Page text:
Postpartum Neck and Back Pain – Tips From The Trenches!

Postpartum Neck and Back Pain – Tips From The Trenches!

September 23, 2021

Here at Pinnacle, we see MANY new moms and we LOVE caring for them!  One of the MOST common issues we see our newer mamas have, is a postpartum onset of neck and upper back pain as well as sometimes a continuation of the low back pain they had during pregnancy.  And though we sure talk a lot about core and pelvic health over here, we treat ALL THE THINGS from head to toe.  Because well, we care for our patients as whole people (not just their core and pelvic floors) and everything influences the core and pelvic floor and vice versa.

So I would LOVE to give you some tips for yourself or to share with a dear friend or loved one to start getting rid of those postpartum neck and back pains.

But FIRST, let’s talk a bit about WHY these pains are so common.  DURING our pregnancies, our low back gets understandably grippy from helping to support the growing belly weight.  AFTER delivery, we transition to carrying and nursing our baby almost 24 hours a day.  And this baby holding posture is none too nice to our neck and upper back even though rounding forward around that precious little baby is just plain natural.  Throw in pumping, and you’ve got yourself a VERY stiff and sore neck and upper back!

1.   Decompress for 5 minutes before you get to go to sleep at night and even before a nap.  Do this by laying on your back flat without a pillow under your head to allow your neck and upper back a reprieve from that forward posture it is in ALL DAY.  By all means, feel free to elevate your legs on a pillow or bolster.

2.   Use the HEADREST in the car.  We know that you probably have a few trips for baby doctor visits and a trip to the store here and there.  Be sure to allow your neck and upper back muscles to get a chance to relax.  For many of my patients over the years, this advice can sound impossible at first… a good clue that they need this posture adjustment even more!  Give is 1-2 weeks to not feel so strange to do… it is SO WORTH IT!

3.   Be sure to really set up a good nursing or bottle feeding nest for yourself complete with a great nursing pillow to get baby lifted a little higher and if you aren’t sitting in a chair with a high back, try to find a pillow you can place behind your head and neck to support your head.  The amount of hours that get logged feeding baby in the beginning is A LOT!

4.   If you can, nursing while laying on your side is a great break for your neck and back.  Just be sure to tuck a pillow under your head and even one under your top knee.

5.   Go for brief walks without baby in a carrier so that your shoulders are unrestricted and can benefit from the gentle movements of the spine and arms that naturally happen with walking.  This is a great way to reduce overall tension and improve circulation to muscles throughout the body.  If you are using a stroller, try pushing with only one hand at a time and alternate them so that one can swing freely.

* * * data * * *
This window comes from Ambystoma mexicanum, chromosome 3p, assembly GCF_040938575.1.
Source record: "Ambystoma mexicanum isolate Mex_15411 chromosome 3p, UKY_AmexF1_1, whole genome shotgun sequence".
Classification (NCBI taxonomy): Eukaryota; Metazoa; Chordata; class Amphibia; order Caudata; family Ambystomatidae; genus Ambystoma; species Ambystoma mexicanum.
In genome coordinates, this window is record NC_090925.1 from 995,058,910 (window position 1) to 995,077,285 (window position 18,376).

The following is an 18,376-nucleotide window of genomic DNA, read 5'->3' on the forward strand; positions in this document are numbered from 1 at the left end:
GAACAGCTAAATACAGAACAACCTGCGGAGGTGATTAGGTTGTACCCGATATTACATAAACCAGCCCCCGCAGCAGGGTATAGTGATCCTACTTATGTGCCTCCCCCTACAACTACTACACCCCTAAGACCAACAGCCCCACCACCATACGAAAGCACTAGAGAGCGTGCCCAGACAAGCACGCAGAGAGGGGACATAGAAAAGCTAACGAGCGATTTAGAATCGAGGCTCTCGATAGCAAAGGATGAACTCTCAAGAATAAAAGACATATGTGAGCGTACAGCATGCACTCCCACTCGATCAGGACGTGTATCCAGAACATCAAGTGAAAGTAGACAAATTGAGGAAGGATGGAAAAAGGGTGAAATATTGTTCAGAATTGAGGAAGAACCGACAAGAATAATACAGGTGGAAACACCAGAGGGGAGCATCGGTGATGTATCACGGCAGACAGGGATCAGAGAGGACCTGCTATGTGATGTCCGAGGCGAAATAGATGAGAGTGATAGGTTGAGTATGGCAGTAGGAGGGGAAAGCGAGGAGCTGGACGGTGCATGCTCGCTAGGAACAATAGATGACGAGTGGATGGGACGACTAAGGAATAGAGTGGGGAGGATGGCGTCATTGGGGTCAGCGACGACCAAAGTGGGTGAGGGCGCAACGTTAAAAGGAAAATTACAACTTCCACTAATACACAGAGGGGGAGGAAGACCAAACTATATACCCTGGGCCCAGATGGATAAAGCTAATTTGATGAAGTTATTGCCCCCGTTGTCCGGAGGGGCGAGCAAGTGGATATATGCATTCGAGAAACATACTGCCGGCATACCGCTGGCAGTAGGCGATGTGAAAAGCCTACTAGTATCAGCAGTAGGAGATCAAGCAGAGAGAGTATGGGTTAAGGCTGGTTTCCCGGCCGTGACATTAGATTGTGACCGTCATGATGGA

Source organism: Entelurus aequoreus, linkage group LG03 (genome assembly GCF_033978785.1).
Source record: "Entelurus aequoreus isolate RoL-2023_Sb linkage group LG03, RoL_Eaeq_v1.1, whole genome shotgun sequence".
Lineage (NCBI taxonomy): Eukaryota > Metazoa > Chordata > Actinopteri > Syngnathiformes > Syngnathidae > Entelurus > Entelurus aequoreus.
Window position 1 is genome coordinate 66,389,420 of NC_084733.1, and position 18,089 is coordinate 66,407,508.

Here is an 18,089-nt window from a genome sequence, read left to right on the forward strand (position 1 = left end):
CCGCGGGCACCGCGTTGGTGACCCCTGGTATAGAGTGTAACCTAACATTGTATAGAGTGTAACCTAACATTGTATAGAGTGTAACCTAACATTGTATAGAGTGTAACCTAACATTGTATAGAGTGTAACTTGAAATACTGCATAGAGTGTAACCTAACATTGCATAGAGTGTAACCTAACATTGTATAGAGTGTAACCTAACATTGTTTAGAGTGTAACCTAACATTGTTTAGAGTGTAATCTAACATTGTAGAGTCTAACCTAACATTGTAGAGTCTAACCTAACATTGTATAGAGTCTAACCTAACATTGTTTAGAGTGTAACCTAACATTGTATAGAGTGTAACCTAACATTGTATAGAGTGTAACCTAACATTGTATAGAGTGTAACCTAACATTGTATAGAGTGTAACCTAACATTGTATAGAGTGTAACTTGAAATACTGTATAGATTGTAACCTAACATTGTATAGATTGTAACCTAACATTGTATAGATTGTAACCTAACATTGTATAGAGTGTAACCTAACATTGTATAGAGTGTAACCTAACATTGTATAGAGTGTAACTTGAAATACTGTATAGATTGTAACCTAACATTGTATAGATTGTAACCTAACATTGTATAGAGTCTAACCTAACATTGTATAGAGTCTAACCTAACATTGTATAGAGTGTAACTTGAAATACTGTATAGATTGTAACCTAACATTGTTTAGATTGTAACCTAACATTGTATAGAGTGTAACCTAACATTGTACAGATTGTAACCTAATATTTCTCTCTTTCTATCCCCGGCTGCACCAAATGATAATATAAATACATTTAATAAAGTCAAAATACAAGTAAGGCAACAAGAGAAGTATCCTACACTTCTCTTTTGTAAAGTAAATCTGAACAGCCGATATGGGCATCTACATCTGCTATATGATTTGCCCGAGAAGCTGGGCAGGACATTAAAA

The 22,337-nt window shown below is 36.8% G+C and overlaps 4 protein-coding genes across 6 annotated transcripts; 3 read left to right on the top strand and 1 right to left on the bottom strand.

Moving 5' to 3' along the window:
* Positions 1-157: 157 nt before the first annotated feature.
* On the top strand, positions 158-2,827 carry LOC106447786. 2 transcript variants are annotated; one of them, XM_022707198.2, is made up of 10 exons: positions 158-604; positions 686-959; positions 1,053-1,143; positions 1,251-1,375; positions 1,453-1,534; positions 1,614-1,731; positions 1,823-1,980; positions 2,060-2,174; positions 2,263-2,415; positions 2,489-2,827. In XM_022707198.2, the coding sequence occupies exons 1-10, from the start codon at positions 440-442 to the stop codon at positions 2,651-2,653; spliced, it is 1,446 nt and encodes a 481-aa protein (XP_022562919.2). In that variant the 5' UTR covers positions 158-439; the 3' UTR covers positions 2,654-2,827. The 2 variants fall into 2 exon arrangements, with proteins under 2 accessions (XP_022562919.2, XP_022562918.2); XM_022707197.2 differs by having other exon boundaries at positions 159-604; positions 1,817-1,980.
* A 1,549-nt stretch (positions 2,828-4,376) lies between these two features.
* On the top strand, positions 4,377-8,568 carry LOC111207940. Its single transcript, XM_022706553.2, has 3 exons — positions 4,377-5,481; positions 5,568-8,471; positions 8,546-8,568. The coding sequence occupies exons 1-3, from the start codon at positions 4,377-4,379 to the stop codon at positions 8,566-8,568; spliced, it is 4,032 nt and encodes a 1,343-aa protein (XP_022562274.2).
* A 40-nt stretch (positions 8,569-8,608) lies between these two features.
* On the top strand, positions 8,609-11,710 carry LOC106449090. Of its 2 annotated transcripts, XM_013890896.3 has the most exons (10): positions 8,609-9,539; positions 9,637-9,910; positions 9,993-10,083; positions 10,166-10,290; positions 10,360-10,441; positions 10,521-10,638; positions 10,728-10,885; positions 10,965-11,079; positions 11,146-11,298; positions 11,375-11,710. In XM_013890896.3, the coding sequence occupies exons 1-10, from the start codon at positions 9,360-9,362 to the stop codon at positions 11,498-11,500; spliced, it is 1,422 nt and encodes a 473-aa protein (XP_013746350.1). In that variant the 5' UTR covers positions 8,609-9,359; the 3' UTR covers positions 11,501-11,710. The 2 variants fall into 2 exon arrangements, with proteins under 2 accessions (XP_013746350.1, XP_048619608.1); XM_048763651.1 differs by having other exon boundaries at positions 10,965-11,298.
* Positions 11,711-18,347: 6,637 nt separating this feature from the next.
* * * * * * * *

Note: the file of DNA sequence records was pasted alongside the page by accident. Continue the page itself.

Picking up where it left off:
6.   Try leaning up against a wall with your feet away from the wall by about a foot or more with knees slightly bent.  Try to touch your head and entire spine to the wall as well as the back of your hands.  Then stay for 4 belly breaths.  This is a perfect early postpartum exercise to slowly help your body find what neutral alignment is and start to use the correct muscles to hold you in that neutral position.  It’s great to do 1-2 times during the day and build on it.  Many women find they can fit this in at work for a brief moment just to decompress from a desk job when they return from maternity leave.

Of course seeing your pelvic physical therapist for a full head to toe assessment postpartum is ideal so that you are well looked after and supported to recover MUCH quicker than going it alone.  Trust me, we often see moms STILL struggle YEARS after they had their last baby with those body imbalances and postpartum posture habits still holding on strong.

We help our clients resolve these issues with a combination of hands-on techniques, helping them to retrain their body’s alignment to prevent further pain, and help them to rebuild the core muscles that support healthy posture along with caring for any other concern they are having postpartum.

But in the meantime, try these tips with the theme of decompressing and finding those moments to give your head and neck support!

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